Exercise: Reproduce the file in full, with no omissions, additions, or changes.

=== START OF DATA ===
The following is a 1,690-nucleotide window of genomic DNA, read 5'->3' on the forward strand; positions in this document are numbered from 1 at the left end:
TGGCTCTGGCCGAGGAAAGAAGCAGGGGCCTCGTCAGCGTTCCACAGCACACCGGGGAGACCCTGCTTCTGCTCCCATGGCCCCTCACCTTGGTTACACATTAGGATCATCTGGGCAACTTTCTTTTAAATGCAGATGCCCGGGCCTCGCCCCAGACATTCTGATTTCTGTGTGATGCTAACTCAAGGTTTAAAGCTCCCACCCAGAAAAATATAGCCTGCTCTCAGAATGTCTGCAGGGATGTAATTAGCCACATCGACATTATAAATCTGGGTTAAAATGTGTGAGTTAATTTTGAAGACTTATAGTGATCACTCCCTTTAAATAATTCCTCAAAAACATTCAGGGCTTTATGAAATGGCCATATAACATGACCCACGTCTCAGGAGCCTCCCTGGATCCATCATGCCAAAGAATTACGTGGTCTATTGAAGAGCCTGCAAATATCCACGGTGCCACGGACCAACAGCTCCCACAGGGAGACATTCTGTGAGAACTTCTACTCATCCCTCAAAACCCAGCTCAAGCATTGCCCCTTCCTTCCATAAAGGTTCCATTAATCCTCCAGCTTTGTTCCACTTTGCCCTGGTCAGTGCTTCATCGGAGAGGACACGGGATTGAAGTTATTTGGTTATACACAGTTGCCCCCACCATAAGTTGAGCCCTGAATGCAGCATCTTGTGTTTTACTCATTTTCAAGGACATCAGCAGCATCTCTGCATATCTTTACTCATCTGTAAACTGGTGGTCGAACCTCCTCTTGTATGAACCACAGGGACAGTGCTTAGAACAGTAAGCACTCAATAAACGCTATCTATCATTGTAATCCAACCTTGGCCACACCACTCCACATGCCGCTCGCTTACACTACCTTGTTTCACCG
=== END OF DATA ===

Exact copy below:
The following is a 1,690-nucleotide window of genomic DNA, read 5'->3' on the forward strand; positions in this document are numbered from 1 at the left end:
TGGCTCTGGCCGAGGAAAGAAGCAGGGGCCTCGTCAGCGTTCCACAGCACACCGGGGAGACCCTGCTTCTGCTCCCATGGCCCCTCACCTTGGTTACACATTAGGATCATCTGGGCAACTTTCTTTTAAATGCAGATGCCCGGGCCTCGCCCCAGACATTCTGATTTCTGTGTGATGCTAACTCAAGGTTTAAAGCTCCCACCCAGAAAAATATAGCCTGCTCTCAGAATGTCTGCAGGGATGTAATTAGCCACATCGACATTATAAATCTGGGTTAAAATGTGTGAGTTAATTTTGAAGACTTATAGTGATCACTCCCTTTAAATAATTCCTCAAAAACATTCAGGGCTTTATGAAATGGCCATATAACATGACCCACGTCTCAGGAGCCTCCCTGGATCCATCATGCCAAAGAATTACGTGGTCTATTGAAGAGCCTGCAAATATCCACGGTGCCACGGACCAACAGCTCCCACAGGGAGACATTCTGTGAGAACTTCTACTCATCCCTCAAAACCCAGCTCAAGCATTGCCCCTTCCTTCCATAAAGGTTCCATTAATCCTCCAGCTTTGTTCCACTTTGCCCTGGTCAGTGCTTCATCGGAGAGGACACGGGATTGAAGTTATTTGGTTATACACAGTTGCCCCCACCATAAGTTGAGCCCTGAATGCAGCATCTTGTGTTTTACTCATTTTCAAGGACATCAGCAGCATCTCTGCATATCTTTACTCATCTGTAAACTGGTGGTCGAACCTCCTCTTGTATGAACCACAGGGACAGTGCTTAGAACAGTAAGCACTCAATAAACGCTATCTATCATTGTAATCCAACCTTGGCCACACCACTCCACATGCCGCTCGCTTACACTACCTTGTTTCACCG